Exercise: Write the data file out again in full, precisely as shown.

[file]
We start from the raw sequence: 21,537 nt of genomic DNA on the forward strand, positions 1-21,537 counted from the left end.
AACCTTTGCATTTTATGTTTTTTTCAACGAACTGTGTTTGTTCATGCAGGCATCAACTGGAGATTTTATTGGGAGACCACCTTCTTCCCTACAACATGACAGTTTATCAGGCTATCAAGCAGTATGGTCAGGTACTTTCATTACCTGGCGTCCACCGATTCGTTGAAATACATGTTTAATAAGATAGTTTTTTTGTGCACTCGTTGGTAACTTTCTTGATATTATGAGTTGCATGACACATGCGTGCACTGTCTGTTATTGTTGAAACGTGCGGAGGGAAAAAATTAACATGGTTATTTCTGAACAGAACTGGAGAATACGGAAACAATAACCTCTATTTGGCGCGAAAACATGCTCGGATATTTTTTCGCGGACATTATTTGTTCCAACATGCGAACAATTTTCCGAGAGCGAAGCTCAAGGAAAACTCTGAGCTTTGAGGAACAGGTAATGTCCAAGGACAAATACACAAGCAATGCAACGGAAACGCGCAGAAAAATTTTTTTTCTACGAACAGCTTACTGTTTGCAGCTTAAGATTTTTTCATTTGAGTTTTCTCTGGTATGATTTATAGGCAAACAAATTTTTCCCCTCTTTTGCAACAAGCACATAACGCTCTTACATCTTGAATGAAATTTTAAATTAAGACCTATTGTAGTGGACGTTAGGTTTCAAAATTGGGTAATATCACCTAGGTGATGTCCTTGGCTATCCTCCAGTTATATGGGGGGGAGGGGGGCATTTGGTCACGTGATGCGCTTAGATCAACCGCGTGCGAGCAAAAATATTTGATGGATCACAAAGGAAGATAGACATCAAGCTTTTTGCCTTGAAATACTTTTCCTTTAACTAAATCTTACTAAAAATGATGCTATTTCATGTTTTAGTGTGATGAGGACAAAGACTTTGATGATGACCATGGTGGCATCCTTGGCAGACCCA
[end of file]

We start from the raw sequence: 21,537 nt of genomic DNA on the forward strand, positions 1-21,537 counted from the left end.
AACCTTTGCATTTTATGTTTTTTTCAACGAACTGTGTTTGTTCATGCAGGCATCAACTGGAGATTTTATTGGGAGACCACCTTCTTCCCTACAACATGACAGTTTATCAGGCTATCAAGCAGTATGGTCAGGTACTTTCATTACCTGGCGTCCACCGATTCGTTGAAATACATGTTTAATAAGATAGTTTTTTTGTGCACTCGTTGGTAACTTTCTTGATATTATGAGTTGCATGACACATGCGTGCACTGTCTGTTATTGTTGAAACGTGCGGAGGGAAAAAATTAACATGGTTATTTCTGAACAGAACTGGAGAATACGGAAACAATAACCTCTATTTGGCGCGAAAACATGCTCGGATATTTTTTCGCGGACATTATTTGTTCCAACATGCGAACAATTTTCCGAGAGCGAAGCTCAAGGAAAACTCTGAGCTTTGAGGAACAGGTAATGTCCAAGGACAAATACACAAGCAATGCAACGGAAACGCGCAGAAAAATTTTTTTTCTACGAACAGCTTACTGTTTGCAGCTTAAGATTTTTTCATTTGAGTTTTCTCTGGTATGATTTATAGGCAAACAAATTTTTCCCCTCTTTTGCAACAAGCACATAACGCTCTTACATCTTGAATGAAATTTTAAATTAAGACCTATTGTAGTGGACGTTAGGTTTCAAAATTGGGTAATATCACCTAGGTGATGTCCTTGGCTATCCTCCAGTTATATGGGGGGGAGGGGGGCATTTGGTCACGTGATGCGCTTAGATCAACCGCGTGCGAGCAAAAATATTTGATGGATCACAAAGGAAGATAGACATCAAGCTTTTTGCCTTGAAATACTTTTCCTTTAACTAAATCTTACTAAAAATGATGCTATTTCATGTTTTAGTGTGATGAGGACAAAGACTTTGATGATGACCATGGTGGCATCCTTGGCAGACCCA